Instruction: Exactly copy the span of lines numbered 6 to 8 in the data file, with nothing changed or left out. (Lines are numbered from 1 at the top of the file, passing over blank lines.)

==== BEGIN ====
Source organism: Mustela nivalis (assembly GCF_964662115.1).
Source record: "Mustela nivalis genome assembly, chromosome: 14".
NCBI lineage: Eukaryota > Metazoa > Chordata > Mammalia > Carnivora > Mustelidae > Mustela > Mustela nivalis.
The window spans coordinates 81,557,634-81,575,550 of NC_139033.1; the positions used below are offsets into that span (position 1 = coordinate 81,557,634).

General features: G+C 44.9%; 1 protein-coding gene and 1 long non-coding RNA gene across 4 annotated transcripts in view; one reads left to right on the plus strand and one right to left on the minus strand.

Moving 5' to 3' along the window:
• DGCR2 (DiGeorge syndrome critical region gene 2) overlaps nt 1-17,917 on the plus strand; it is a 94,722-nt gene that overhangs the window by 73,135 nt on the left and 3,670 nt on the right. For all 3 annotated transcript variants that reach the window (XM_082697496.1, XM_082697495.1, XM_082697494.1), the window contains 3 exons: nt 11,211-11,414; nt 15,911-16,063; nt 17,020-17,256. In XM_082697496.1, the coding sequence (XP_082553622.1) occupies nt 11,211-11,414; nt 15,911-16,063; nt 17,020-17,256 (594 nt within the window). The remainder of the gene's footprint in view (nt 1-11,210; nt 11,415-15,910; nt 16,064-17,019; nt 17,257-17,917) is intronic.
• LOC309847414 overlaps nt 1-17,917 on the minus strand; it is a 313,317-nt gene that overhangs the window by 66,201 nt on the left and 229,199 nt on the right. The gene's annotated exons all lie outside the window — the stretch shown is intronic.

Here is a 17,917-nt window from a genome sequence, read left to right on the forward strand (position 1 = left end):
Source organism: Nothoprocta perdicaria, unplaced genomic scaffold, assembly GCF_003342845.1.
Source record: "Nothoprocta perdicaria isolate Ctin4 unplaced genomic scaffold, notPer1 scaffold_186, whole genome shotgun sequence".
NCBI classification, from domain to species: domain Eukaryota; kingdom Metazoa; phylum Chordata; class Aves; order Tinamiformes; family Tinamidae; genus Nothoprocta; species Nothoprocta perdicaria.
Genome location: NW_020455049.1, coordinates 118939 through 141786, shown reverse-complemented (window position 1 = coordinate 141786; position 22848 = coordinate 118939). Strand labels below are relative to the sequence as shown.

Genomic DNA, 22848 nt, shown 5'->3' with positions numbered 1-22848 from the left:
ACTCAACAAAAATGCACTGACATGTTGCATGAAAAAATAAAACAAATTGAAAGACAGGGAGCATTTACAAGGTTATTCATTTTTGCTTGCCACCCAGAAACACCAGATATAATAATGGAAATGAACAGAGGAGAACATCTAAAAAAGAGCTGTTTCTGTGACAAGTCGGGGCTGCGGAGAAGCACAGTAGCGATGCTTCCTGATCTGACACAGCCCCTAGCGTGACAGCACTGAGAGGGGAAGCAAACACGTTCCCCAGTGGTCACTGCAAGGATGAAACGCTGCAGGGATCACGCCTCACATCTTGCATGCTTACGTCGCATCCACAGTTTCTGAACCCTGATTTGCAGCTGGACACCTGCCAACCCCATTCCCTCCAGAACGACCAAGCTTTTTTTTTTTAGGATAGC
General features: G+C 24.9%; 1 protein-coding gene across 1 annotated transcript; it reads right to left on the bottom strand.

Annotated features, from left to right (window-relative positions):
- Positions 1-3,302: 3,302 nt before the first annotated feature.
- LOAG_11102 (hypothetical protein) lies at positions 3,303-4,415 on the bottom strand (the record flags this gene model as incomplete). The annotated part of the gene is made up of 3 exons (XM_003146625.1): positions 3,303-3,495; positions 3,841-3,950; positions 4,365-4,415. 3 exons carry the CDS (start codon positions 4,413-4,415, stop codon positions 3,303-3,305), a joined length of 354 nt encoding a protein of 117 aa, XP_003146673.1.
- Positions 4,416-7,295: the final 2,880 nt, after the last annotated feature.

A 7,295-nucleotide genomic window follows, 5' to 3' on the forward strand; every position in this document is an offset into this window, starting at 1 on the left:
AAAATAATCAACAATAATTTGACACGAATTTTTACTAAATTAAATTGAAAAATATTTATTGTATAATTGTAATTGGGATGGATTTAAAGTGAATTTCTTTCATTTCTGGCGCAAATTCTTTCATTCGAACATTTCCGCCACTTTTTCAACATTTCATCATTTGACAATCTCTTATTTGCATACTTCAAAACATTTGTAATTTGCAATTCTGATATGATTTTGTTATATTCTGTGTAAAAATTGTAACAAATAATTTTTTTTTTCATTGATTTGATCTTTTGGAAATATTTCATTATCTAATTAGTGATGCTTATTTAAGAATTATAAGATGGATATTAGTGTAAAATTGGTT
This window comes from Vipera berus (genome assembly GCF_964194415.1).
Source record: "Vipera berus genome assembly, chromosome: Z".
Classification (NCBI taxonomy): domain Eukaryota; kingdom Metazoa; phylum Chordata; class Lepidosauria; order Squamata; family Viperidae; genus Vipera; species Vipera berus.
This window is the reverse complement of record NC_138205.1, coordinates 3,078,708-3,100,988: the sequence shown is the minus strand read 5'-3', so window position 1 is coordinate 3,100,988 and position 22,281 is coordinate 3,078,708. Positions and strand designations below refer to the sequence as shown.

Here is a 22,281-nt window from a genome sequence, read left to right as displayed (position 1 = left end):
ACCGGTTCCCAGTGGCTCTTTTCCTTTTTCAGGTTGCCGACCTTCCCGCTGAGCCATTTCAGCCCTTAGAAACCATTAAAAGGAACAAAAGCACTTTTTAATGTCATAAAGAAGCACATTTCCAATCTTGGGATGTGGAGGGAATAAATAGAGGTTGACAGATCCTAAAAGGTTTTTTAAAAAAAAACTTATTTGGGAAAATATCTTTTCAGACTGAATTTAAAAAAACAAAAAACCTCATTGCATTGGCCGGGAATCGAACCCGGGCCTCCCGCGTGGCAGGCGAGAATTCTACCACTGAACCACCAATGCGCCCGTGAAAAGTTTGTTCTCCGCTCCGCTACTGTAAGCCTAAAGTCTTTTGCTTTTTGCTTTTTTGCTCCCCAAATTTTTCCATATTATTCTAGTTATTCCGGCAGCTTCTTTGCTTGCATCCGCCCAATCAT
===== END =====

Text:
Moving 5' to 3' along the window:
• DGCR2 (DiGeorge syndrome critical region gene 2) overlaps nt 1-17,917 on the plus strand; it is a 94,722-nt gene that overhangs the window by 73,135 nt on the left and 3,670 nt on the right. For all 3 annotated transcript variants that reach the window (XM_082697496.1, XM_082697495.1, XM_082697494.1), the window contains 3 exons: nt 11,211-11,414; nt 15,911-16,063; nt 17,020-17,256. In XM_082697496.1, the coding sequence (XP_082553622.1) occupies nt 11,211-11,414; nt 15,911-16,063; nt 17,020-17,256 (594 nt within the window). The remainder of the gene's footprint in view (nt 1-11,210; nt 11,415-15,910; nt 16,064-17,019; nt 17,257-17,917) is intronic.
• LOC309847414 overlaps nt 1-17,917 on the minus strand; it is a 313,317-nt gene that overhangs the window by 66,201 nt on the left and 229,199 nt on the right. The gene's annotated exons all lie outside the window — the stretch shown is intronic.